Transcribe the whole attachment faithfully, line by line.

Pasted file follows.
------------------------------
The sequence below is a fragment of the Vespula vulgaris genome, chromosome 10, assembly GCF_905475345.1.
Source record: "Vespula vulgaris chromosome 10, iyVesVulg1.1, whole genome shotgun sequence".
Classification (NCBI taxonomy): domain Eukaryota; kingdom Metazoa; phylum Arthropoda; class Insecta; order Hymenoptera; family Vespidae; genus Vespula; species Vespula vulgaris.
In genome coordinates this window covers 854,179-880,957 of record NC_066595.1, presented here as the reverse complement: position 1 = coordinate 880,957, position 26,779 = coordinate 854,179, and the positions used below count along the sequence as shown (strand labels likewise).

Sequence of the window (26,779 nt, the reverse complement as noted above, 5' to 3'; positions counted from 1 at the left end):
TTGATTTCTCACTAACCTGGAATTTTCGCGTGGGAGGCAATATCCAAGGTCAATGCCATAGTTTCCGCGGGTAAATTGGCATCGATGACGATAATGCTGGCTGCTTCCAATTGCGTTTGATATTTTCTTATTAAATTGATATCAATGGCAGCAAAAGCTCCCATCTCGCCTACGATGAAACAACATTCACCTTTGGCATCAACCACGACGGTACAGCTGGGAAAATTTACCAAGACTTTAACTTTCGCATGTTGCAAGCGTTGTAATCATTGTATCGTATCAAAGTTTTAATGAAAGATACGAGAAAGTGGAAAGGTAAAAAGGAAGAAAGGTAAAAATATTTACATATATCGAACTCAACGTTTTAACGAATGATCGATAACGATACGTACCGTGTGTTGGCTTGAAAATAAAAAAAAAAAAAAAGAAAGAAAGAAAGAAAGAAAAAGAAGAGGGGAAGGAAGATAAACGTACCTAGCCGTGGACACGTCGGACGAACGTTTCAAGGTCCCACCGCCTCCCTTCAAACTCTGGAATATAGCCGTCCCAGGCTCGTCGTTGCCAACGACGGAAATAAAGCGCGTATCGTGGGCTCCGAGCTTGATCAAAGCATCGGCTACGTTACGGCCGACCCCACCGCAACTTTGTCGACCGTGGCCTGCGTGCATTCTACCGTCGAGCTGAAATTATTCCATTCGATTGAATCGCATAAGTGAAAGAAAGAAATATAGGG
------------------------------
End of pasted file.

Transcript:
The sequence below is a fragment of the Vespula vulgaris genome, chromosome 10, assembly GCF_905475345.1.
Source record: "Vespula vulgaris chromosome 10, iyVesVulg1.1, whole genome shotgun sequence".
Classification (NCBI taxonomy): domain Eukaryota; kingdom Metazoa; phylum Arthropoda; class Insecta; order Hymenoptera; family Vespidae; genus Vespula; species Vespula vulgaris.
In genome coordinates this window covers 854,179-880,957 of record NC_066595.1, presented here as the reverse complement: position 1 = coordinate 880,957, position 26,779 = coordinate 854,179, and the positions used below count along the sequence as shown (strand labels likewise).

Sequence of the window (26,779 nt, the reverse complement as noted above, 5' to 3'; positions counted from 1 at the left end):
TTGATTTCTCACTAACCTGGAATTTTCGCGTGGGAGGCAATATCCAAGGTCAATGCCATAGTTTCCGCGGGTAAATTGGCATCGATGACGATAATGCTGGCTGCTTCCAATTGCGTTTGATATTTTCTTATTAAATTGATATCAATGGCAGCAAAAGCTCCCATCTCGCCTACGATGAAACAACATTCACCTTTGGCATCAACCACGACGGTACAGCTGGGAAAATTTACCAAGACTTTAACTTTCGCATGTTGCAAGCGTTGTAATCATTGTATCGTATCAAAGTTTTAATGAAAGATACGAGAAAGTGGAAAGGTAAAAAGGAAGAAAGGTAAAAATATTTACATATATCGAACTCAACGTTTTAACGAATGATCGATAACGATACGTACCGTGTGTTGGCTTGAAAATAAAAAAAAAAAAAAAGAAAGAAAGAAAGAAAGAAAAAGAAGAGGGGAAGGAAGATAAACGTACCTAGCCGTGGACACGTCGGACGAACGTTTCAAGGTCCCACCGCCTCCCTTCAAACTCTGGAATATAGCCGTCCCAGGCTCGTCGTTGCCAACGACGGAAATAAAGCGCGTATCGTGGGCTCCGAGCTTGATCAAAGCATCGGCTACGTTACGGCCGACCCCACCGCAACTTTGTCGACCGTGGCCTGCGTGCATTCTACCGTCGAGCTGAAATTATTCCATTCGATTGAATCGCATAAGTGAAAGAAAGAAATATAGGG